Fine impression. Very good colour: Pale yellow ground. Very slight centre fold, otherwise very good condition. Signed Eishi zu.

 

Status: Available

 

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Utagawa HIROSHIGE II (1826-1869)



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The Dragon’s Maw Mountain, Bizen Province, Bizen tatsu-no-kuchiyama from an unfinished set Shokoku meisho hyakkei, “One Hundred Views of Famous Places in the Provinces” published by Uoya Eikichi between 1859 and 1861 (this being 1860). Shows a lone figure battling a heavy rainstorm in a steep-sided canyon.

 

Fine impression, colour and condition. Signed Hiroshige ga.

 

Status: Available

 

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Utagawa KUNISADA (1786-1865)



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A bust portrait of the actor Bando Hikosaburo V as Samezaya Shiroza compared to Lin Chong (from the famed Chinese novel Shui Hu Zhuan, “Outlaws of the Marsh”) retold by Takizawa Bakin (1767-1848) in his novel “The Water Margin: New Illustrated Edition” published in 1805. There are three groups of three prints with background motifs of Pine, Bamboo (as here) and Plum, being the symbols of longevity. He is shown with a heavily tattooed arm of plum blossom and his coat is decorated with a design of a large eagle enveloping his shoulders. Published by Hayashiya Shogoro, 1859.

 

Very fine impression. Fine colour and condition. Signed Ni Konomi Toyokuni ga.

 

Status: Available

 

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Keisai EISEN (1790-1848)



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An amorous couple beside a screen decorated with a large chrysanthemum. From a set of twelve prints Keisei higo, “Secret Words of a Courtesan” published c 1822-25. Although coming under the heading of shunga, each print is an abuna-e design, without any graphic detail. Shows a courtesan with her client. She turns to tie the iwata-sash which indicates she is pregnant.

 

Fine impression. Very fine colour. Fine condition.

 

Status: Available

 

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Utagawa KUNIYOSHI (1797-1861)



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The brigand Saginoike Heikuro Masatora plunging a short sword into a giant boar. He is usually depicted battling a giant snake. Published c 1834-5 by Sanoya Kihei. Republished by Uedaya Kyujiro. Robinson S1c.17.

 

Very good impression and colour. The title label at extreme left edge trimmed and slight centre fold, otherwise good condition. Signed Ichiyusai Kuniyoshi ga.

 

Status: Available

 

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Tsukioka YOSHITOSHI (1812-1866)



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The actor Ichikawa Kodanji IV as Torii Matasuke clenching a sword between his teeth in pouring rain. From the play Kagamiyama gonichi no Iwafuji performed at the Ichimura Theatre, 3/1860. The plot centres around Lord Taga who is disloyal to his wife Lady Ume with Oryu. One of Taga’s retainers, Motome, advises him against his actions and is dismissed. Meanwhile Oryu and her husband plan to take over Taga’s domain so a plot is hatched to kill her. However, Motome’s faithful servant, Matasuke, murders Lady Ume by mistake. The design shows Matasuke just prior to his mistake. Published by Kaku-Kin (Kakumotoya Kinjiro), 1860.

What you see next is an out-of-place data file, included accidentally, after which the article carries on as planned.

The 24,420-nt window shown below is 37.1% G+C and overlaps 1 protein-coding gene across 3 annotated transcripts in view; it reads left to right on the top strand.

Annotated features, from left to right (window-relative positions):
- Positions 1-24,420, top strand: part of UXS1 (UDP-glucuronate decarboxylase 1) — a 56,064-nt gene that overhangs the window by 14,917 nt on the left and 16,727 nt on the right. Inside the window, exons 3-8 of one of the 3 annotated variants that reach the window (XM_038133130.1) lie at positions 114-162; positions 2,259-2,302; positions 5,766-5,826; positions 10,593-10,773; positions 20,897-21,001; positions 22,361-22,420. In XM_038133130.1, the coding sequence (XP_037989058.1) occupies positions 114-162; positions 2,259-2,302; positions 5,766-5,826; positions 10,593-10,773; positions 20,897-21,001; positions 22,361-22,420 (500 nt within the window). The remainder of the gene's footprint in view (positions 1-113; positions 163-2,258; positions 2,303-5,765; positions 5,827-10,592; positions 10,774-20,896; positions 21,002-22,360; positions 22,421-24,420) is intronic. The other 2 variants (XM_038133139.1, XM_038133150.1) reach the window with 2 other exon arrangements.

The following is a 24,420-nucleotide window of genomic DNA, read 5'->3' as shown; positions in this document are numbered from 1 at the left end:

Fine impression and colour. Some minute restored binding holes and very slight trimming on right, otherwise very good condition. Signed Ikkaisai Yoshitoshi ga.

 

Status: Available

 

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Shunkosai HOKUEI (FL. 1829-1837)



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A dramatic diptych showing the actor Iwai Shijaku I as Lady Osuma shining her lantern on the actor Bando Jutaro as Sasaya Hanbei from the play Honobonoto ura no asagiri, “Daybreak Hidden on the Bay by Morning Fog.” A revenge drama performed at the Naka no Shibai, Osaka, 9/1832. Hanbei is an accomplice of the villain in the play, Karahashi Daisuke. The confrontation takes place immediately after he has murdered the fiancée of the play’s hero, Kowari Dennai, by throwing her off a cliff. He makes his escape by throwing shuriken (star-shaped throwing blades) at Osuma.

 

Very fine impression. This is a de-luxe edition of the first state “surimono-style.” The hand-stamped block cutter’s seal “surimono cut by Kasuke” bottom left of second sheet. A later edition missing seal was published by Iden. Fine colour with burnished pattern on Osuma’s costume and the poem above is written in metallic pigment. Fine condition. Signed Shunkosai Hokuei ga with seal fumoto no yuki.

 

Status: Available

 

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Tsukioka YOSHITOSHI (1812-1866)



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A diptych showing the strong woman Oiko of Takashima. The story tells how the wrestler Saeki Urinaga spies her one day fetching water from the river. He lecherously reaches for her only to have his arm pinned down by her as she nonchalantly carries on walking. She leads him home for a wrestling match. From a set Shinsen azuma nishikie, published by Tsunashima between 1885 and 1889 (this being 1889).

 

Fine impression and colour. Light album backing, otherwise very good condition. Signed Yoshitoshi.

 

Status: Available

 

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Tsukioka YOSHITOSHI (1839-1892)